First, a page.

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In 1956, the Arts Council held an exhibition, ‘45-‘55, Ten Years of British Architecture’.

Including sections on housing, school building and the South Bank Exhibition of 1951,

in its coverage of both building type and style, the exhibition demonstrated that a

remarkable transformation had taken place across Britain: socially and architecturally it

was now a modernist nation. John Summerson, in his introduction to the accompa-

nying catalogue, summarized the shift:

In 1945, for the first time in Britain’s history, building effort was canalized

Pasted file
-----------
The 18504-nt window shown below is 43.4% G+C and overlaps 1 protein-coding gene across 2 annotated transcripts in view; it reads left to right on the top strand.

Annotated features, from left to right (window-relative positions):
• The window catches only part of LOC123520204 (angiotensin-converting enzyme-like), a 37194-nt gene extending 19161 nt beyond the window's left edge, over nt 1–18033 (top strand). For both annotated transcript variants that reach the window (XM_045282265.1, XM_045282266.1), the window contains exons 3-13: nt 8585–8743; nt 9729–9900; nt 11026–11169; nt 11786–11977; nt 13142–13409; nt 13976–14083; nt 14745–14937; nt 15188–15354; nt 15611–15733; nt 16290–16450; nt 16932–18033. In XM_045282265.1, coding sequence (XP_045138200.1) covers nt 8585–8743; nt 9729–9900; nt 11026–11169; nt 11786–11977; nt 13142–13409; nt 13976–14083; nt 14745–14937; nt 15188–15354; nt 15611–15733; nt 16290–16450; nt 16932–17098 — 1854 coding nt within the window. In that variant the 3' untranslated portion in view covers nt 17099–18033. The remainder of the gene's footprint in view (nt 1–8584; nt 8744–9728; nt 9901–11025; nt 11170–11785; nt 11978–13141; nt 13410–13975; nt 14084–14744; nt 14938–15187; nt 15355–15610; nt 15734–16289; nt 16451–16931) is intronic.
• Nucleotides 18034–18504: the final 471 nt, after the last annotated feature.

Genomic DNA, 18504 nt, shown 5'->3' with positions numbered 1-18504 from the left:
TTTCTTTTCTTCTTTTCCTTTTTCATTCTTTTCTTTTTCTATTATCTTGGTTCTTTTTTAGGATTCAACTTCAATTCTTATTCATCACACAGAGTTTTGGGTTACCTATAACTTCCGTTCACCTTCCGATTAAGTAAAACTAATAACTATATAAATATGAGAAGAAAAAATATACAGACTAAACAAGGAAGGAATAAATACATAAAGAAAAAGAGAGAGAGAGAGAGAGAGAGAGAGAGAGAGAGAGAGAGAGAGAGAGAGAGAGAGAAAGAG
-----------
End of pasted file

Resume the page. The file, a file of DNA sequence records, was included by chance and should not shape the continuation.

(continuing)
into great national schemes … designed for the welfare of the country at

large. The contrast with 1938, with its lavish cinemas, its luxury flats, office

blocks, town halls, and civic centres was complete: the war interval had

constituted the most dramatic full stop in the history of building of Britain.1